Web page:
How is bacteria used to develop vaccines?
Luis Serrano is the Director of the Centre for Genomic Regulation (CRG) in Barcelona. He studies bacteria with the aim of developing vaccines to help fight respiratory diseases in both farm animals and humans. Speaking to Futuris, he explains how the research could be used to eventually tackle COVID-19.
Growing organisms for vaccine development
“Obtaining vaccines to fight an organism, be it a bacteria or a virus, is very complex. Why? Because growing those organisms in labs is often very difficult, and yet you absolutely need to grow a weaker version of this organism if you want to get an immune system response in humans or animals. If you successfully grow one of these organisms in the lab, and then also stick proteins of the bacteria or virus - for which you are searching for a vaccine - onto it, then you have a lead. In this case you can grow the organism, dress it with what you want, and eventually get vaccines to fight other organisms that are difficult to grow in labs."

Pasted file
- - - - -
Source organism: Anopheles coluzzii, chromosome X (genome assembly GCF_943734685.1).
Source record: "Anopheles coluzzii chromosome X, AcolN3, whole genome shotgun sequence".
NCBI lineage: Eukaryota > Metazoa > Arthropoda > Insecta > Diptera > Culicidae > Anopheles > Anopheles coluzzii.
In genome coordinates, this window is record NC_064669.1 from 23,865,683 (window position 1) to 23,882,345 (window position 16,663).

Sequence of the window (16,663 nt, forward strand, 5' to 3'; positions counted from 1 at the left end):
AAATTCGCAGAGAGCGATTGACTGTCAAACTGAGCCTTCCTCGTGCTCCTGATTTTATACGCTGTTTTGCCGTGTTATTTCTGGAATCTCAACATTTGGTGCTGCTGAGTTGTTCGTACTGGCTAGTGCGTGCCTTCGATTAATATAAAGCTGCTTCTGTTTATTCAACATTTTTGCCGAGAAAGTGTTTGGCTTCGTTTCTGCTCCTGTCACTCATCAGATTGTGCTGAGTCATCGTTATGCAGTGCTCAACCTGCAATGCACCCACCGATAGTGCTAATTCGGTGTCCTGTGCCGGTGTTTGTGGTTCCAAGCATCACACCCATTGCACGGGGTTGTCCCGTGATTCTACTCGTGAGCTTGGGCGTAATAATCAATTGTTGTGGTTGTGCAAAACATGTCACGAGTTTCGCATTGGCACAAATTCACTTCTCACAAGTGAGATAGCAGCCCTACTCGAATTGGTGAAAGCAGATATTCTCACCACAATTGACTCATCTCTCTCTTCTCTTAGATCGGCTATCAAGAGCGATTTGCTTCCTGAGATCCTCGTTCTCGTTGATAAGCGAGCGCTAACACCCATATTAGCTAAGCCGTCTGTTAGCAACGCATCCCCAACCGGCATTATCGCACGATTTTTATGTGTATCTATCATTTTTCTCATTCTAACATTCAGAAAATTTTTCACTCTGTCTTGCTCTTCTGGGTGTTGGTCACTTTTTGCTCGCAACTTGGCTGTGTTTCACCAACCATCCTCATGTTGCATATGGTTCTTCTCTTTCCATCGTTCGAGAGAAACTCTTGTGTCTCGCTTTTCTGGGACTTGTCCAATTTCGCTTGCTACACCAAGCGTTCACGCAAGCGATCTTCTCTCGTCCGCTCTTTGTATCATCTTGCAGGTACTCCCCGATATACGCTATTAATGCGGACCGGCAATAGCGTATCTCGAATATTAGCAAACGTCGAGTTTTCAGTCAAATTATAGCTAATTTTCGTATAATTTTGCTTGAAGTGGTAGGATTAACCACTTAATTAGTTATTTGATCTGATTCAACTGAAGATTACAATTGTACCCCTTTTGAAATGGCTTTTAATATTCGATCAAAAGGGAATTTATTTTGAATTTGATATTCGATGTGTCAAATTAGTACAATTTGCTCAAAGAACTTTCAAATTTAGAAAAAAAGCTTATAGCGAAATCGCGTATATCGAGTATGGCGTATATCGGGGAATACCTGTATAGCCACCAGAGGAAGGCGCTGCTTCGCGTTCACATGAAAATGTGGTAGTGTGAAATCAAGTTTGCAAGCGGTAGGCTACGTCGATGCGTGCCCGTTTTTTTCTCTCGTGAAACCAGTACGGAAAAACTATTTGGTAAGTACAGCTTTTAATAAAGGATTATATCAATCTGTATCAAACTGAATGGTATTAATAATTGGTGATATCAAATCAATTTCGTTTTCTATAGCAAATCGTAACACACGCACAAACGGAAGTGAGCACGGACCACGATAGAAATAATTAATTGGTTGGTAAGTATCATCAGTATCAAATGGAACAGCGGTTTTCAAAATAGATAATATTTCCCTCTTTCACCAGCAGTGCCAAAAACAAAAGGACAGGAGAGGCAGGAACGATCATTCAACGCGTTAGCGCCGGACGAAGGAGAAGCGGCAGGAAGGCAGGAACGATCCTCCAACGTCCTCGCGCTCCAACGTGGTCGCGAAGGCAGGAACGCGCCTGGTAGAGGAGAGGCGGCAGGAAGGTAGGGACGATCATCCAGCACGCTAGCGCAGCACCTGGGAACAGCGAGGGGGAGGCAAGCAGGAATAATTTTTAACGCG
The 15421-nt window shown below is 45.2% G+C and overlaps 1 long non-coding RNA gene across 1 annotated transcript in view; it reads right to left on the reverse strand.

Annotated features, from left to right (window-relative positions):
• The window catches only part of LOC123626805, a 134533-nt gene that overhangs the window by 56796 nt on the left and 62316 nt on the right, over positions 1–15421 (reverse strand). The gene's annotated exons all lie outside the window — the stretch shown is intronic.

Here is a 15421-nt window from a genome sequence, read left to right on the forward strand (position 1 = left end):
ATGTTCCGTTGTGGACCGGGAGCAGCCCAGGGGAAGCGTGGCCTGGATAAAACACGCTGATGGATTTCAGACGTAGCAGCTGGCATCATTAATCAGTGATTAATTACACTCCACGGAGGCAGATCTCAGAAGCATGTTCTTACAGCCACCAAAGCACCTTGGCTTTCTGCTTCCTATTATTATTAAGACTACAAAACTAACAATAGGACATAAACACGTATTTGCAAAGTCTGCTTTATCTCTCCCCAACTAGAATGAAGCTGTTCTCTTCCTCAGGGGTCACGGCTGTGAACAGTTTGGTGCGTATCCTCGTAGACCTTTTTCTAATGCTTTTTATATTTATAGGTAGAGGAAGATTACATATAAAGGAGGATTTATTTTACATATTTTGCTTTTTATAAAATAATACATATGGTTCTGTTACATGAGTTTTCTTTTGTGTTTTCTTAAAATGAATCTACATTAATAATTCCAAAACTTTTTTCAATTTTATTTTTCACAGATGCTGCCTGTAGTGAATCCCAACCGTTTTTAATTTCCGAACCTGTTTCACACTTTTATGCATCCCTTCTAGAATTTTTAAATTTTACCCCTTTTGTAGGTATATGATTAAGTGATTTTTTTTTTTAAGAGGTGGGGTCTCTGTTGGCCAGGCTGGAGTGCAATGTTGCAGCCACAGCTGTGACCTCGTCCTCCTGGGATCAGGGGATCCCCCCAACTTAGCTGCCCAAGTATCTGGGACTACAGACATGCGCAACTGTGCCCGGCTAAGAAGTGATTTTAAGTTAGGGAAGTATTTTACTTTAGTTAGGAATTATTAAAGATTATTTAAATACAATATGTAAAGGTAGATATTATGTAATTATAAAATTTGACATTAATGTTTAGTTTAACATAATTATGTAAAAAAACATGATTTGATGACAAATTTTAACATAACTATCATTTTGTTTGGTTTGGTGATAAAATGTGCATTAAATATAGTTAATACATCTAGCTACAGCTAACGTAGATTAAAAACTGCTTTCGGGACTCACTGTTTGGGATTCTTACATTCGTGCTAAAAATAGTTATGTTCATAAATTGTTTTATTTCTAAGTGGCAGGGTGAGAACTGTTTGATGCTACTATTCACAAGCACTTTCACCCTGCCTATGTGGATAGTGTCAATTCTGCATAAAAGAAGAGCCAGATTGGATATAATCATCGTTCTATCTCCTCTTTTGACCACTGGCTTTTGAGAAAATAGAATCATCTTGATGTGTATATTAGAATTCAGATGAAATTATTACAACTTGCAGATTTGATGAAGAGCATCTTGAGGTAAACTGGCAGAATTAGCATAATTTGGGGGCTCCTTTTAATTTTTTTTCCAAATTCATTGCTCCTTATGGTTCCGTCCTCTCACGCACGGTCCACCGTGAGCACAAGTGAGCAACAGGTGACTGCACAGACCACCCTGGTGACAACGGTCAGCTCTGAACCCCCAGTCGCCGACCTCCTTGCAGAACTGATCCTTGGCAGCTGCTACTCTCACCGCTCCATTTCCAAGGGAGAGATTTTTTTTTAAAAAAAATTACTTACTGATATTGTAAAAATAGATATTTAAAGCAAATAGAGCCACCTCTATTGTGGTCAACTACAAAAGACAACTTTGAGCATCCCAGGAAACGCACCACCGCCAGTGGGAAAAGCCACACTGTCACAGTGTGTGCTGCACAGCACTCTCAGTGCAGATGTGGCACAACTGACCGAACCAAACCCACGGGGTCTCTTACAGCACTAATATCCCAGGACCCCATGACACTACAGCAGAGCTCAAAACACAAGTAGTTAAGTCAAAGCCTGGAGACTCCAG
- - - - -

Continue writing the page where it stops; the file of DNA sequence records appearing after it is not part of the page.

Modifying viruses and bacteria
"The research being conducted on the coronavirus is a good example of this. Scientists have turned to the flu virus and they are placing proteins from the coronavirus on the outer part of this ordinary flu virus. Our idea was the same. Farm animals develop respiratory diseases from bacteria which are hard to grow. So we used another bacteria that is easier to grow, and we inserted them with certain proteins. And then we inoculated the modified bacteria into the animals, to vaccinate them”